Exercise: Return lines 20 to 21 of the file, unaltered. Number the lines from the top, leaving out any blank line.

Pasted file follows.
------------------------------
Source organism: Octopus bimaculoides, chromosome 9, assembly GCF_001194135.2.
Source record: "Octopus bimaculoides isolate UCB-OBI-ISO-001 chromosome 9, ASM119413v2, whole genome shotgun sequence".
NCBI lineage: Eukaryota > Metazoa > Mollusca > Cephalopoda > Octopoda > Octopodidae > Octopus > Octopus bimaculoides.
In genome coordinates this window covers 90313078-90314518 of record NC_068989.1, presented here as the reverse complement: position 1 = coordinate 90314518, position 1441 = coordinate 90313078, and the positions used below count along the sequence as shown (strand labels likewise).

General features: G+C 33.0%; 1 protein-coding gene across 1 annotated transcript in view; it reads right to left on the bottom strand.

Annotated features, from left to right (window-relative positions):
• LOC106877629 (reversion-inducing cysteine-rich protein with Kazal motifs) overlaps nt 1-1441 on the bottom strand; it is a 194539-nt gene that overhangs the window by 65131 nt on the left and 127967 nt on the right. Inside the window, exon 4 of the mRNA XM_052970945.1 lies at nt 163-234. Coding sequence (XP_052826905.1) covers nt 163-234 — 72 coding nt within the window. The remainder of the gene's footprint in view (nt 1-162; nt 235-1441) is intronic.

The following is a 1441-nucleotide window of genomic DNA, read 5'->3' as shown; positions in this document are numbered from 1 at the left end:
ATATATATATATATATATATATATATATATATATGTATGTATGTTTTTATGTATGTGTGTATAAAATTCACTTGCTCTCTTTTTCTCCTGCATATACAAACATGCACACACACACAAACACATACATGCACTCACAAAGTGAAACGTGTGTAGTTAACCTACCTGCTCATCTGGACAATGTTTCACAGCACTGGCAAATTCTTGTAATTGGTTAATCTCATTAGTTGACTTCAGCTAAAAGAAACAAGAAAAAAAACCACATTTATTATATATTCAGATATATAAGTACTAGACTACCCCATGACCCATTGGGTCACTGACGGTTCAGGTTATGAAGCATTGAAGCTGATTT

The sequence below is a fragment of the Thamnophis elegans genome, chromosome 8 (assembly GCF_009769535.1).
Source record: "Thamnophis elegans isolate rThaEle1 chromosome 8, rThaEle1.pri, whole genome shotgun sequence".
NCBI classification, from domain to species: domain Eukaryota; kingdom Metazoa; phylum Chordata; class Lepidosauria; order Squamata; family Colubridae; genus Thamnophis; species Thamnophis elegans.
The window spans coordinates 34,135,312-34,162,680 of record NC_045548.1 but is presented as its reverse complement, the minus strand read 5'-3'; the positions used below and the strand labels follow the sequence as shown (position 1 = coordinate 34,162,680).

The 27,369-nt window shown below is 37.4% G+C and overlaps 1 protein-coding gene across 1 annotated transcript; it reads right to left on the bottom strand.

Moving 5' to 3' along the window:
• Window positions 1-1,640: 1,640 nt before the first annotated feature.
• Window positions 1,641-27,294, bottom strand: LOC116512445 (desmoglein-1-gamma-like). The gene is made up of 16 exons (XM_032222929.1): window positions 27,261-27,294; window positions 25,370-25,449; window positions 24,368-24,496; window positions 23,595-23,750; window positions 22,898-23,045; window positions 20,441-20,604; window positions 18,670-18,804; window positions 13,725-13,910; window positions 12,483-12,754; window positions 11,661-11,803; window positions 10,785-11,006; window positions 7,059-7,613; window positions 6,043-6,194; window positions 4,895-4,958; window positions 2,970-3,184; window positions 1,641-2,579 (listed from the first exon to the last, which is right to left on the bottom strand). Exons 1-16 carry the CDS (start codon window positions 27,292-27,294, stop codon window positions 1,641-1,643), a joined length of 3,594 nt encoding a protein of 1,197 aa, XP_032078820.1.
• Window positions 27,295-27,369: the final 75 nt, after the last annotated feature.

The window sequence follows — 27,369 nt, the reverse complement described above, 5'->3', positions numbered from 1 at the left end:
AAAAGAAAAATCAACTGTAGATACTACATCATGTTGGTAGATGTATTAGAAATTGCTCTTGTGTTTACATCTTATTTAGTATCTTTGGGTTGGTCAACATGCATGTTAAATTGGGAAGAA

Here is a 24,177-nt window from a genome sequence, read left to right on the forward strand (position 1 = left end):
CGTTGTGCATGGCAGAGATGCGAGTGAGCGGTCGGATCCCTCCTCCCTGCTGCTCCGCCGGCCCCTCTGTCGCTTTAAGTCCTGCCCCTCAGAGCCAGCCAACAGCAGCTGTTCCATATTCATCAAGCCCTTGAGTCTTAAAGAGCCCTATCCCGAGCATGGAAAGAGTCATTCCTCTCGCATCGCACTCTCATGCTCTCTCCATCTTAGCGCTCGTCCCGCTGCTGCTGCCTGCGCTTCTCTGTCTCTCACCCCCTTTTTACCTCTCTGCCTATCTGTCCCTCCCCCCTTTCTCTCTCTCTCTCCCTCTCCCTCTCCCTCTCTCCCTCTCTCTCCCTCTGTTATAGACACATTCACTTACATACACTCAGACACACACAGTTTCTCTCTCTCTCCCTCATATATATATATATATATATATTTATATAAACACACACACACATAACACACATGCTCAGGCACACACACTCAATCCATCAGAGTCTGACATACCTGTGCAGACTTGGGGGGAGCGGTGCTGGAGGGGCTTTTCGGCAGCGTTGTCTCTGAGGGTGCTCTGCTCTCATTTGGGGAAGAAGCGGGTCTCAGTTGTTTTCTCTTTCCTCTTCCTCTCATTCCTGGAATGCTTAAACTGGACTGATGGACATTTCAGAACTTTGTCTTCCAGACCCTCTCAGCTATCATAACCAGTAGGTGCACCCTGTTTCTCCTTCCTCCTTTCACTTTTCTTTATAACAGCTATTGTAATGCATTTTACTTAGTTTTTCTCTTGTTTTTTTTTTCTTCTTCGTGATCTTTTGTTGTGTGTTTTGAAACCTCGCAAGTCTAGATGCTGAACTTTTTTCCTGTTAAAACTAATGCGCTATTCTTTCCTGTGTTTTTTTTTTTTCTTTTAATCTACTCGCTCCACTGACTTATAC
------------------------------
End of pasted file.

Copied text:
AAAAGAAAAATCAACTGTAGATACTACATCATGTTGGTAGATGTATTAGAAATTGCTCTTGTGTTTACATCTTATTTAGTATCTTTGGGTTGGTCAACATGCATGTTAAATTGGGAAGAA

Here is a 24,177-nt window from a genome sequence, read left to right on the forward strand (position 1 = left end):